Science 2 min read

Great Rift Valley Shows Evidence that Africa is Splitting into Two Continents

Thomasz Kowalski /

Thomasz Kowalski /

A large crack in Kenya’s Great Rift Valley is being considered proof that Africa is splitting in two.

Recently, Kenya’s Great Rift Valley made headlines after anthropologists discovered artifacts in the region showing early human innovations. Now, local media outlets have reported that a giant crack has appeared in the middle of the Mai Mahiu-Narok Road.

According to geologists, the crack is an indicator that Africa is slowly splitting apart. The Daily Nation reported that the crack now measures around 50 feet deep and over 20 meters wide.

According to geologist David Adede, the crack may have been filled with volcanic ash coming from the nearby volcano Mt. Longonot.

“The valley has a history of tectonic and volcanic activities,” Adede was quoted as saying. “Whereas the rift has remained tectonically inactive in the recent past, there could be movements deep within the Earth’s crust that have resulted in zones of weakness extending all the way to the surface.”

Read More: New Evidence of Early Innovation Pushes Back Human Evolution Timeline

A series of heavy rainfall late last month reportedly exposed the massive crack. Scientists said that the area where the crack appeared is just one of the many weak spots in the Great Rift Valley. These cracks and fissures run throughout the continent, starting from the Horn of Africa and ending in Mozambique.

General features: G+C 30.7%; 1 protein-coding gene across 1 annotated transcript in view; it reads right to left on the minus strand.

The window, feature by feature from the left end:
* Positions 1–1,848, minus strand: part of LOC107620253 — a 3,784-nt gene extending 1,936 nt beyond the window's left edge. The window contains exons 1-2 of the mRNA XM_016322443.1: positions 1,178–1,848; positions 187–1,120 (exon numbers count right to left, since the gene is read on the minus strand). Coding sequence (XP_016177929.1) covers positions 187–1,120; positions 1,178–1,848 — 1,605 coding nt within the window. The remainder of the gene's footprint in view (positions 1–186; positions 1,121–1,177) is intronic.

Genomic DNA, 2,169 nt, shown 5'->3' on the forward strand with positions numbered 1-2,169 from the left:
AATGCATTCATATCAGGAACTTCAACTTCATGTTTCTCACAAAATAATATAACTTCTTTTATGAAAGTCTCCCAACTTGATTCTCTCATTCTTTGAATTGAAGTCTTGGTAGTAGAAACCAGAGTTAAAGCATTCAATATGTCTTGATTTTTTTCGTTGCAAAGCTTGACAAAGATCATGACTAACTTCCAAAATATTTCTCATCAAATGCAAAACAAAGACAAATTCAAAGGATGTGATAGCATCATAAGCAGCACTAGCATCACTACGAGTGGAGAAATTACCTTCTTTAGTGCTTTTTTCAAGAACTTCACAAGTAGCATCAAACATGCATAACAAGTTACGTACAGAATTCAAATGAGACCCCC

Currently, the Horn of Africa covers four countries: Somalia, Ethiopia, Tanzania, and Kenya. In the next 50 million years, scientists predict that the land mass where these four nations are located will split from Africa. This will form a new continent known as the Somali Plate.

Since movements deep within Earth’s crust are causing the problem, filling the crack with concrete and rocks is only considered a temporary solution.

“You cannot stop a geological process because it occurs from deep within the crust of the Earth,” Adede explained.

People living near the crack began evacuating their homes yesterday, with one elderly local claiming that staying there is like courting death. Mary Wambui, 72 years of age, was reportedly having dinner with her family when “the Earth suddenly cracked beneath their feet,” splitting their home into two.

Do you think this could soon be a major issue in the region? Or is it something for future generations to worry about?

First AI Web Content Optimization Platform Just for Writers

Found this article interesting?

Let Chelle Fuertes know how much you appreciate this article by clicking the heart icon and by sharing this article on social media.

Profile Image

Chelle Fuertes

Chelle is the Product Management Lead at INK. She's an experienced SEO professional as well as UX researcher and designer. She enjoys traveling and spending time anywhere near the sea with her family and friends.

Comments (0)
Most Recent most recent
share Scroll to top

Link Copied Successfully

Sign in

Sign in to access your personalized homepage, follow authors and topics you love, and clap for stories that matter to you.

Sign in with Google Sign in with Facebook

By using our site you agree to our privacy policy.